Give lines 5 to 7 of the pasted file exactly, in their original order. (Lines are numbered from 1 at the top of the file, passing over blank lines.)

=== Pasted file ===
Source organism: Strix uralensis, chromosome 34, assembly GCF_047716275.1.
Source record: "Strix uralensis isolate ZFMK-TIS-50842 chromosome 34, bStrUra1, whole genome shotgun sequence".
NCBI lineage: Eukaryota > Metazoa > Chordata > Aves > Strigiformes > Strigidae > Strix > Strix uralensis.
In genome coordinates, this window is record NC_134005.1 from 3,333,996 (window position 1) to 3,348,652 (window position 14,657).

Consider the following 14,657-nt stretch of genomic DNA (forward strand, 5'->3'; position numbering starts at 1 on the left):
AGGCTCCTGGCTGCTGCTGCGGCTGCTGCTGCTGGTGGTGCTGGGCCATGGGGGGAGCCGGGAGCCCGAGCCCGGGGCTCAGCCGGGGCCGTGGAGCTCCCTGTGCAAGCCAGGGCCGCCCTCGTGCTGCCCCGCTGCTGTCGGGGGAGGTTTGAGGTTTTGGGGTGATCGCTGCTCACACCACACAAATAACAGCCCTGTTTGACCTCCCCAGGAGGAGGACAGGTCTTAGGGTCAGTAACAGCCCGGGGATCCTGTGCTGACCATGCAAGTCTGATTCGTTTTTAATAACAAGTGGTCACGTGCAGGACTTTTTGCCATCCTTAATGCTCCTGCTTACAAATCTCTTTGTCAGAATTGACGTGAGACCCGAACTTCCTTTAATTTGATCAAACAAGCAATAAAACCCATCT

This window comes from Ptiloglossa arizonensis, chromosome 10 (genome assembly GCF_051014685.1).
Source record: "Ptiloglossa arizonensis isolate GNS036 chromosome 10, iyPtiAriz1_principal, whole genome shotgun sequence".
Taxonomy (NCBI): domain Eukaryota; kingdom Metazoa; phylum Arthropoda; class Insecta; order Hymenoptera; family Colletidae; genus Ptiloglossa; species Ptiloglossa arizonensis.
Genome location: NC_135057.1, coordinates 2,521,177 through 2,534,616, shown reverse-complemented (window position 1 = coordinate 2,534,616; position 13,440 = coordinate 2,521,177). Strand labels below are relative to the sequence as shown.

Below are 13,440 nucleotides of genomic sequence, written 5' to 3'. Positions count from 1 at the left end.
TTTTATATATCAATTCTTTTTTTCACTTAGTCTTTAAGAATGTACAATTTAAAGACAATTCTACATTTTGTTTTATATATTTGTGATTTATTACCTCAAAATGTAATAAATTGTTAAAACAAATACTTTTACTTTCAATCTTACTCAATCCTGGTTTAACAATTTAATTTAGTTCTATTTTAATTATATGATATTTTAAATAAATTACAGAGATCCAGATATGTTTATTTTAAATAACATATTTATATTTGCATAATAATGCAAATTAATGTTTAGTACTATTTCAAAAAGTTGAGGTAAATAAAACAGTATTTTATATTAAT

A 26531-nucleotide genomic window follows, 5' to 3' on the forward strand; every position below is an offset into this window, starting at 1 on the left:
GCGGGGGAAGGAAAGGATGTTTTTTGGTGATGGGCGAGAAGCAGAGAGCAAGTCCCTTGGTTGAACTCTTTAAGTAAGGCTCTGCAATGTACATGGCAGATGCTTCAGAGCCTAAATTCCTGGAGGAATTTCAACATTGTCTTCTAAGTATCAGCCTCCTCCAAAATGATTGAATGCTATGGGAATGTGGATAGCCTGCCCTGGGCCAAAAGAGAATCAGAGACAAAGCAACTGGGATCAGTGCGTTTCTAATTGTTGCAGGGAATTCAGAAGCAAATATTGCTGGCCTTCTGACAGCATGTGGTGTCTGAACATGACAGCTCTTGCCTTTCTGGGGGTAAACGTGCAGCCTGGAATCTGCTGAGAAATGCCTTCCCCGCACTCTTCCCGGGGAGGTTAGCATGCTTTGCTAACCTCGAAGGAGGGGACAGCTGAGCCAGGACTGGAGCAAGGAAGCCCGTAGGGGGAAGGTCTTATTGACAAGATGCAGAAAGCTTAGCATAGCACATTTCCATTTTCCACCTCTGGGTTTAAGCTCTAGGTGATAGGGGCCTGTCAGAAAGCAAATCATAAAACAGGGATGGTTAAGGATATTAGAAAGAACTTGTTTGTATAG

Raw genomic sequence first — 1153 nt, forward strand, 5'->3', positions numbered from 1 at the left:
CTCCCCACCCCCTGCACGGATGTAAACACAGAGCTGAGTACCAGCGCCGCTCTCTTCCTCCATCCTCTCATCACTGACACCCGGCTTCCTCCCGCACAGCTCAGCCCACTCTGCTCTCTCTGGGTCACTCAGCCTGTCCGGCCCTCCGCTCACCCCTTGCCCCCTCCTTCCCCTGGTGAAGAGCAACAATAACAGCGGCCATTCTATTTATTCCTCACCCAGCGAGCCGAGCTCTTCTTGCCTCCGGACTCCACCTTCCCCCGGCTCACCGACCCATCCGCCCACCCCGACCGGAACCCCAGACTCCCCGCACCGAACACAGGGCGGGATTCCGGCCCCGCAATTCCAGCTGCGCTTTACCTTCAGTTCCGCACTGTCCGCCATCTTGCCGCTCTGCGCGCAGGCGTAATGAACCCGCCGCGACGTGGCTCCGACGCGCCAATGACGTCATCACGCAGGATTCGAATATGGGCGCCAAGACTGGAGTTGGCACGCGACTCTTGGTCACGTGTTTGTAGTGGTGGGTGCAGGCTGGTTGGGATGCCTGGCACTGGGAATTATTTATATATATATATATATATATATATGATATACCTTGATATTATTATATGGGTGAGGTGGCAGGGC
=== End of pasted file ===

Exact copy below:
Consider the following 14,657-nt stretch of genomic DNA (forward strand, 5'->3'; position numbering starts at 1 on the left):
AGGCTCCTGGCTGCTGCTGCGGCTGCTGCTGCTGGTGGTGCTGGGCCATGGGGGGAGCCGGGAGCCCGAGCCCGGGGCTCAGCCGGGGCCGTGGAGCTCCCTGTGCAAGCCAGGGCCGCCCTCGTGCTGCCCCGCTGCTGTCGGGGGAGGTTTGAGGTTTTGGGGTGATCGCTGCTCACACCACACAAATAACAGCCCTGTTTGACCTCCCCAGGAGGAGGACAGGTCTTAGGGTCAGTAACAGCCCGGGGATCCTGTGCTGACCATGCAAGTCTGATTCGTTTTTAATAACAAGTGGTCACGTGCAGGACTTTTTGCCATCCTTAATGCTCCTGCTTACAAATCTCTTTGTCAGAATTGACGTGAGACCCGAACTTCCTTTAATTTGATCAAACAAGCAATAAAACCCATCT

This window comes from Ptiloglossa arizonensis, chromosome 10 (genome assembly GCF_051014685.1).